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The Forgotten Dreams Of Langston Hughes

1875 words - 8 pages

All Langston Hughes ever wanted was for people to have their dreams accomplished and the motivation to bring change forward. However, Hughes’ dreams almost came tumbling down for speaking out in one of his poems like he typically does. In 1940, Hughes had been investigated by the FBI following the release of his poem “Goodbye Christ”. Numerous accusations had arisen, stating Hughes “…[was a] member of the Communist Party, [ran] for public office, called for a race war, married a white woman, and studied Communism in the U.S.S.R.” (Dyson, p. 45, 2002). Although it looked as if Hughes’s days with the rest of society were numbered, Hughes made sure that his dreams were not forgotten. ...view middle of the document...

Although dreams may become a ‘heavier load’ when they are slowed down, it is up to the individual to carry it to the end even if it requires extra time or creativity.
Not only did Langston Hughes face trouble with the FBI, but he also experienced racism throughout his life. Racism was an extremely important issue in Hughes’s time that had the biggest impact on the African-American community. Hughes’s ultimate goal was to get people to realize the importance of races coming together which he explains in his poem “I, Too”. The dream in “I Too” appeared as if it would never be achieved and is reflected as such in “A Dream Deferred”. Part of preventing our dreams from becoming deferred requires group of people to come together to fight for the same cause. Therefore, when Hughes calls himself “…the darker brother” he means that an entire community of people should look at each other as family regardless of skin color (Hughes, n.p., n.d.). However, just because an entire community may refuse to accomplish a dream, it should not mean that a single individual should see that dream as hopeless. For example, Hughes keeps his dream of racial equality alive in his mind when he says how even though he cannot sit at the same table as the white population, he is still able to “…laugh and eat well and grow strong” (Hughes, n.p., n.d.). Hughes also makes sure that his dream does not “dry up” or “sugar over” by describing his dream as one that is within reach. This is seen when he says how “tomorrow…nobody’ll dare say to me ‘eat in the kitchen’” (Hughes, n.p., n.d.). He also goes on to describe his dream in a positive way by saying “they’ll see how beautiful I am and be ashamed” as a means to motivate him to get his dream accomplished (Hughes, n.p., n.d.). Meanwhile “A Dream Deferred” portrays a much more negative perspective and makes it seem as if the dream will never be achieved. For instance, when Hughes asks whether the dream “…stink[s] like rotten meat” or “crust[s] over” he is saying how the dream has been left out for a while, untouched and uncared for (Hughes, n.p., n.d.). Additionally, when Hughes states the dream “…sags like a heavy load” and “fester[s] like a sore”, he makes the reader associate the dream with discomfort as opposed to an opportunity. From these two poems, one can see the importance of following your dreams. When dreams are looked at in a positive way they are more likely to be achieved than those that are not. People are attracted to motivation and ambition when they look to hop on board with something. Therefore, keeping dreams alive allows for positive reinforcement and the desire for them to be achieved. No matter how hard a dream may be to fulfill, it is essential that the dream is kept strong and alive as it will someday be achieved. When a dream is deferred, one is not only abandoning the dream itself, but the ideals and progression of oneself and the community.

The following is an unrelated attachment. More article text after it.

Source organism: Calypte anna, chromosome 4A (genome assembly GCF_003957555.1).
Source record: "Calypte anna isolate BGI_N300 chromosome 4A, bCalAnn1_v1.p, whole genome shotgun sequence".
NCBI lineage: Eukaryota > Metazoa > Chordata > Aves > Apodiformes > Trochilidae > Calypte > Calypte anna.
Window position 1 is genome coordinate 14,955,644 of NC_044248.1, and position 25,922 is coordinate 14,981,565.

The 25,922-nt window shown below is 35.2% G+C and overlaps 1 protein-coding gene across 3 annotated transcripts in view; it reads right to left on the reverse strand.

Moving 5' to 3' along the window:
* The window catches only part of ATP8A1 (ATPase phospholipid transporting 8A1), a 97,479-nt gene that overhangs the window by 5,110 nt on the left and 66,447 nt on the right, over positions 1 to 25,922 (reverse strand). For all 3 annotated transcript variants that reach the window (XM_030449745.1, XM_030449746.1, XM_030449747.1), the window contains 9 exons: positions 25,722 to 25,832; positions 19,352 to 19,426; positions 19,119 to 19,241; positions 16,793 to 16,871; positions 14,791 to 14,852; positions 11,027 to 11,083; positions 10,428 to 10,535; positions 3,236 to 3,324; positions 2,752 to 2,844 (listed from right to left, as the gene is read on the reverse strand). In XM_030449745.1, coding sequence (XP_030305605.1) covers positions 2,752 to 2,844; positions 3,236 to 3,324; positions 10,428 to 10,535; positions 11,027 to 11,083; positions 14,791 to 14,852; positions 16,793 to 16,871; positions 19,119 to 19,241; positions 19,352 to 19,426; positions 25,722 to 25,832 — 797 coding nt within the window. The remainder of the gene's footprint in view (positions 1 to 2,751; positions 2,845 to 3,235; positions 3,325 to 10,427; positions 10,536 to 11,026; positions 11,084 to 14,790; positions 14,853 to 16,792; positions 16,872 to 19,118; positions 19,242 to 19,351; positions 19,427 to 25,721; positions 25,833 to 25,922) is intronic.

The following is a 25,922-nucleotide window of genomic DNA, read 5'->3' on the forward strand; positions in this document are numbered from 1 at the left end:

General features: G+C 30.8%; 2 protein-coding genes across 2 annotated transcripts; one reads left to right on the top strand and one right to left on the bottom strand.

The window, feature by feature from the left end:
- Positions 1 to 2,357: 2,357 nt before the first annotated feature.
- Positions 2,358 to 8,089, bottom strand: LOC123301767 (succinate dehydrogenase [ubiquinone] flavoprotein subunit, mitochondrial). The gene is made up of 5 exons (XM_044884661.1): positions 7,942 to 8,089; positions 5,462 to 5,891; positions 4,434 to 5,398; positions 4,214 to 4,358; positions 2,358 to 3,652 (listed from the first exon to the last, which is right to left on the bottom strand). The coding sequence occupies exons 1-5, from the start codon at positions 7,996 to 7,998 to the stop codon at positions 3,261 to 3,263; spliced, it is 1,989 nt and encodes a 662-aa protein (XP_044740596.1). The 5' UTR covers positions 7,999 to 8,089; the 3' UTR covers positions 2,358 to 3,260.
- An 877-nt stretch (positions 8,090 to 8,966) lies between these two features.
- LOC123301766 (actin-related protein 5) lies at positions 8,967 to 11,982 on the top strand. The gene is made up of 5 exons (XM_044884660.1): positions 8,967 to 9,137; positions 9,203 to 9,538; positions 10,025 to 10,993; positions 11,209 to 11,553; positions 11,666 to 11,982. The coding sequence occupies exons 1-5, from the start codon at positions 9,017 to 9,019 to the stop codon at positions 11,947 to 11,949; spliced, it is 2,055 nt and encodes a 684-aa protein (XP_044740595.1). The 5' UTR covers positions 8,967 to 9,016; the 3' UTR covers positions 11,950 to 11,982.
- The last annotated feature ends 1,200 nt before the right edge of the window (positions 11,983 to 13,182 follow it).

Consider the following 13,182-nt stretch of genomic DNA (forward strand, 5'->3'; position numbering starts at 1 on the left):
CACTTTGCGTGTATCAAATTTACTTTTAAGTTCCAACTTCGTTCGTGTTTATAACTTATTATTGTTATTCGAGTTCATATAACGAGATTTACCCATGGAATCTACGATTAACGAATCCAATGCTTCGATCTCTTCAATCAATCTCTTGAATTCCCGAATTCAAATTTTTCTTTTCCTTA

Although many leaders and communities have...

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